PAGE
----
The following sequence of events takes place when the camera shutter release button is partially depressed:
• The special stabilisation lens element group, which is locked in a central position when not active, is released.
• Two gyro sensors start up and detect the speed and angle of any camera/lens movement.
• The gyro data is passed to a microprocessor in the lens, which analyses it and formulates an instruction for the special stabilisation lens element group.
• This instruction is transmitted to the stabilisation lens element group, which then moves at the appropriate speed and direction to counteract the camera movement.
• This complete sequence is repeated continuously, so that there is an instant reaction to any change in the amount or direction of the camera shake.
When the camera is static, the rays of light pass through the lens and form an image on the sensor. When the camera moves, the rays of light from the subject are bent relative to the optical axis (represented by the blue dotted line) and the image shifts slightly on the sensor. You can see this effect in the camera viewfinder if you gently shake the camera while viewing a subject.
In an IS lens, gyro sensors detect the camera movement, and the microprocessor in the lens moves the IS lens elements the precise amount and direction required to counteract the amount and direction of the camera shake. The result is that the image remains stationary on the camera sensor.
Optical Image Stabilisation is effective with movement across a range of frequencies, so it can cope not only with simple camera shake (0.5Hz to 3Hz), but also with the engine vibrations encountered when shooting from a moving vehicle or helicopter (10Hz to 20Hz).
When the first EF lens with IS was introduced, it was the first time that a high speed 16-bit microprocessor had been incorporated in a lens. The processor simultaneously controlled the Image Stabilizer, Ultra Sonic Motor (for focusing the lens) and the electromagnetic diaphragm (for setting the lens aperture).
The power required by the image stabilisation system in a lens comes from the camera battery. This means that the battery life is slightly reduced when an IS lens is mounted on the camera and IS is switched on.
The tech behind Canon’s optical Image Stabilizer system in IS lenses includes gyro sensors to detect the speed and direction of movement, special “floating” lens elements that can move in order to compensate for this movement, and a microprocessor to control the whole operation.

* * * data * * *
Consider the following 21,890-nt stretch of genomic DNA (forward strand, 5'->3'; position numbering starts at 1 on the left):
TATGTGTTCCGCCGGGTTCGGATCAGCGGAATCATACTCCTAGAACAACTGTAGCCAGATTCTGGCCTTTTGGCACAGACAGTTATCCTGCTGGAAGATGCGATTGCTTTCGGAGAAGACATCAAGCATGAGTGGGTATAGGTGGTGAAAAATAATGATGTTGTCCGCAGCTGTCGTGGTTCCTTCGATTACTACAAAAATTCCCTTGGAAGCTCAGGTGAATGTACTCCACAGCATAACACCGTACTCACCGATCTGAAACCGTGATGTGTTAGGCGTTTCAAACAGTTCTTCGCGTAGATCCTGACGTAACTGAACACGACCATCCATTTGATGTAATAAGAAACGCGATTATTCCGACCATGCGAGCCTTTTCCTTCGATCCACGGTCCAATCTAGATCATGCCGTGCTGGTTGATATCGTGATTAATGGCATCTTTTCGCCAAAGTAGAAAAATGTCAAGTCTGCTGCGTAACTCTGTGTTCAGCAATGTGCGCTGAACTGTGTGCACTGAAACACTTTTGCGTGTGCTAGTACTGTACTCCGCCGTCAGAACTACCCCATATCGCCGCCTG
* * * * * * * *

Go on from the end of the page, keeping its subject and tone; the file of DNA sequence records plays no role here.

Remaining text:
The camera and lens might move in a number of ways. Up-and-down rotational movement is called pitch; side-to-side rotational movement is termed yaw. Rotation around the lens axis is roll; lateral and vertical movement (in the X and Y axes respectively) are also possible. Advanced modern IS systems can detect and attempt to correct for all these five kinds of movement.
Image Stabilizer modes
One problem with the first EF lenses with IS was that the system saw a panning movement as camera shake and tried to overcome it. This caused the viewfinder image to jump about, making it difficult to see and frame the subject accurately.
On more recent IS lenses, you have the option of two or three IS modes, as follows:
Mode 1 (standard): When IS Mode 1 is selected on a stabilised lens, the IS system works in the same way as the original system and will correct both pitch and yaw movements. It is the best mode to use when you’re photographing static subjects.
Mode 2 (panning): Mode 2 is the best setting to use when you’re panning the camera to follow a moving subject. It sets the lens to ignore the panning movement and compensate only for movement that is perpendicular to the panning direction. It also ensures a smoother image in the viewfinder.
The IS system automatically detects the direction of the pan, so there’s no need to worry about whether you are composing portrait-format or landscape-format images or which direction you are moving the camera.
Mode 3 (during exposure only): Image Stabilizer Mode 3 was introduced in 2010 with the EF 300mm f/2. 8L IS II USM and EF 400mm f/2.8L IS II USM (now succeeded by the EF 400mm f/2.8L IS III USM) lenses. It’s also built into a number of telephoto and zoom lenses in Canon’s EF lens and RF lens lineups, including the RF 70-200mm F2.8L IS USM and RF 100-500mm F4.5-7.1L IS USM.
This useful mode takes the benefits of standard IS (effective for both horizontal and vertical camera motion) but, instead of it being active all the time, it activates only when you fully press the shutter button to capture an image.
Mode 3 is especially useful for sports photography where you are likely to be moving between subjects quickly. In IS Mode 1 this can create a bump or jump within the viewfinder as the IS races to keep up with the lens movements. Instead, by not activating until the shutter button is fully pressed, it saves the system trying to compensate for random, rapid lens motion and compensates only at the point you are taking an image.
Also, by limiting the activation to the point of capture, it ensures that the stabilisation group is centred within the barrel, therefore offering the maximum degree of stabilisation.
Some EF, EF-S, RF and RF-S lenses with IS have automatic panning detection instead of a mode switch. On the RF 24-105mm F4-7.1 IS STM or RF 100-400mm F5.6-8 IS USM, for example, with IS activated, the technology is designed to detect intentional panning movement and switch automatically from Standard IS mode to Panning IS mode.
The EOS R7 and EOS R10 both have the option of a new Scene Mode named Panning Mode. Whereas IS Mode 2 deactivates horizontal stabilisation when you’re panning horizontally (as you usually would), the Panning Scene Mode can detect the subject you’re following and activate horizontal correction when needed in addition to vertical to help keep the subject framed as desired.